Every healthy, growing congregation pays great attention to its young people — and does it without doting. The members recognize that the young people represent the future of the congregation, and they also comprise a vital part of the present. There are two extremes with regard to our young people which need to be carefully avoided.
1) On the one hand, our young people should not be overly and uncritically adored to the point where they believe they are the center of the universe. This is being played out in many modern families where parents are failing to discipline their children, and are giving them the impression that they are above correction, free to do whatever they please. The Bible still says, “He that spareth his rod hateth his son, but he that loveth him chasteneth him betimes.” (Prov. 13:24). Young parents who treat their children as though they are always the center of attention, at everyone’s beck and call, are doing them a grave disservice. The children become accustomed to such treatment, growing up believing that they can say or do anything in society, and are disrespectful, truly “spoiled.”
2) The other extreme is just as dangerous. Some children are neglected, missing out on important instruction and guidance, and sporadically over-corrected. Their upbringing is inconsistent, incomplete. Many lack the influence of a godly mother or a Christian father in their lives. Dad may be irresponsible, or absent altogether, and mom is preoccupied with other things. When discipline is administered, it is usually unpredictable and inappropriate.
Paul addresses all this in one powerful sentence: “And, ye fathers, provoke not your children to wrath: but nurture them in the chastening and admonition of the Lord,” (Eph. 6:4). Here, fathers are commanded not to “provoke their children to wrath” or over-correct them. Discipline is to be steady, appropriate and consistent. Further, children are to be “nurtured” or provided with the teaching, guidance, and instruction they need. At the same time, they are to be provided with “admonition of the Lord,” that is, the correction and discipline they need.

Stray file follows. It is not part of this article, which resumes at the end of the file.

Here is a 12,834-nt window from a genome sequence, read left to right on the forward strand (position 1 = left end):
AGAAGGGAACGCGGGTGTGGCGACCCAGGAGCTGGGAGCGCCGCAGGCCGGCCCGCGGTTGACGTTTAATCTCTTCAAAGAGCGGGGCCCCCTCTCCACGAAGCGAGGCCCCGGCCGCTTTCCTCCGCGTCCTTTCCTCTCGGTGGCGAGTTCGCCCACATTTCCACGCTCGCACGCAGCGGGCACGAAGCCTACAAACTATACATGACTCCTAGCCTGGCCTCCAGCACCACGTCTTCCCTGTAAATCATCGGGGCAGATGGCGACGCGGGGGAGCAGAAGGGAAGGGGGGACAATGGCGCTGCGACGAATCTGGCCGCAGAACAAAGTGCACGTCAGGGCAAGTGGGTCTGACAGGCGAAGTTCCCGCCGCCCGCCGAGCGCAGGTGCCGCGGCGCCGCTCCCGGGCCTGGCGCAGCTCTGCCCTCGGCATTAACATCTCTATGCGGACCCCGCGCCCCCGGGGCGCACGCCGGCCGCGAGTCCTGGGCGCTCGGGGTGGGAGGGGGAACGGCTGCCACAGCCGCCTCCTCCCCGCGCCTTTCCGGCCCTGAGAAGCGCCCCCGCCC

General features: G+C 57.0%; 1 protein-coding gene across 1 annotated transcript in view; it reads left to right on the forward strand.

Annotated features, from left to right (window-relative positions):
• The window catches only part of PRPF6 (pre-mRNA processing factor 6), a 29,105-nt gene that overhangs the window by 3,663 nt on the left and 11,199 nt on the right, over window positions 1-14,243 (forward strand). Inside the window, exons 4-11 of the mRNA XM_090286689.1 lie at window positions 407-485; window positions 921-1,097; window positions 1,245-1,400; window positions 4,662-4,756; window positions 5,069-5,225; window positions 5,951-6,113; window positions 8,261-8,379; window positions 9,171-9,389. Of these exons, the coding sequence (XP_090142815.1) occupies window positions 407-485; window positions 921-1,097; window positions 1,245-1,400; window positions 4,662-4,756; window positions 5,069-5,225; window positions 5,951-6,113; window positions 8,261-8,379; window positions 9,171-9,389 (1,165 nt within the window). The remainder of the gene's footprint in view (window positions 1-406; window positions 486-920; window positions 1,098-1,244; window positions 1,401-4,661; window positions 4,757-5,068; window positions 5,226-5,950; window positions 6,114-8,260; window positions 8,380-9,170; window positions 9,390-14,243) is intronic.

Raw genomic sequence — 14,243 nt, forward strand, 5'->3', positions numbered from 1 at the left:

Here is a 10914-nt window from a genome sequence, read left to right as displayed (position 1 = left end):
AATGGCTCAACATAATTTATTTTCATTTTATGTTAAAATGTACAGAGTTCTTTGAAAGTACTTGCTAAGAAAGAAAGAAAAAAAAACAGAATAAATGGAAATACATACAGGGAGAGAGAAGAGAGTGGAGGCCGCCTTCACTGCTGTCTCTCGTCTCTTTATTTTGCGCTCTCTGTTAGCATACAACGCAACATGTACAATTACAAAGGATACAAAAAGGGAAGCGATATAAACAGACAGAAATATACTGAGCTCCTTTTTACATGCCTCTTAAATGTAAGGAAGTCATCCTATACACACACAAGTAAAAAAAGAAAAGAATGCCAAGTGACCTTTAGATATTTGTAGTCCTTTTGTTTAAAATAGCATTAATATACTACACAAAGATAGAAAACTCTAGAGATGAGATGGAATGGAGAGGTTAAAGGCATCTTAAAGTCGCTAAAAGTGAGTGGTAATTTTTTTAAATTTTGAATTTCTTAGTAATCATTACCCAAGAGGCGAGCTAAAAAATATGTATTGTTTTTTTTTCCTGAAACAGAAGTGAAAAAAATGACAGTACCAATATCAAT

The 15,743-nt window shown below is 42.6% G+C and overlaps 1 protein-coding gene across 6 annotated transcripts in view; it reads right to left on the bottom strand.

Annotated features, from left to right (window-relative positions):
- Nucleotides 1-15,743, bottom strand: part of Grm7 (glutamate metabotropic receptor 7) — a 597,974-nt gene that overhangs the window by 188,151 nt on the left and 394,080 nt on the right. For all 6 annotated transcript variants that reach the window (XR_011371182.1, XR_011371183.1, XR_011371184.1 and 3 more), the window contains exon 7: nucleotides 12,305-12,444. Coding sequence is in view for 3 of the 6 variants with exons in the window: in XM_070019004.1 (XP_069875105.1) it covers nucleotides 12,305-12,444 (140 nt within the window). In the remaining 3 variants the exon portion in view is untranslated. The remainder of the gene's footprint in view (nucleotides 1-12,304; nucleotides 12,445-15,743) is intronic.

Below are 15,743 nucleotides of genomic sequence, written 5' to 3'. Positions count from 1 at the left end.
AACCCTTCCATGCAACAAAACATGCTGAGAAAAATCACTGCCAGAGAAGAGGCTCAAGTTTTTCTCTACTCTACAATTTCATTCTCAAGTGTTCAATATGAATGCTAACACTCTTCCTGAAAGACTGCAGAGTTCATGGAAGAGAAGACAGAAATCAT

It is noteworthy that these commands are directed primarily to fathers, the spiritual leaders of the home. Fathers are the “providers” for their families’ physical needs (1 Tim. 5:8), but they are also the spiritual leaders in at least three significant ways: 1) they model consistent and disciplined living, 2) they supply nurturing and guidance from the word of God, and 3) they provide essential correction when things go awry.
In God’s spiritual family, the church, there are those of all ages, talents, abilities, and needs. The young people bring great enthusiasm, strength, excitement, and optimism to the church. They remind us of the future, and the need to prepare well for it. They challenge us to study and re-study why we do what we do, and they ask good questions.
Wise leaders consider the young people in every work and activity of the church. They are encouraged and involved if possible. They are given specific jobs to do, and are held accountable for doing them. When they do a good job, they are commended and encouraged to do even more. The leaders observe that the young people are maturing and growing. They are given greater and greater responsibilities and challenges. At the same time they are taught the humbling lesson that they are not yet equipped to do everything. They are taught to respect their elders.
Too many congregations treat the youth group as a group who simply need to be entertained. There is a constant struggle to come up with activities, and amusing events for them. Activities are good, but it’s about far more than having fun or being entertained. It’s about growth, discovery, and gaining spiritual maturity. It’s about noticing others and learning to serve them. It’s about learning to assume their rightful place in the church.
I am thankful for our precious young people. I grew up in a congregation where the youth group was very small, but we always felt we were loved. We were encouraged to be involved, and our youthful insights were appreciated. We learned that the Lord’s church is where we belonged.
Jesus said, “Suffer the little children to come unto me, for of such is the kingdom of God,” (Mt. 19:14). Our Lord noticed the young people, and was a friend to them. May we always cherish our precious young people, and remember the special place they have in our Lord’s heart. Let’s do all we can to help them follow Him.
-by Robert C. Veil, Jr.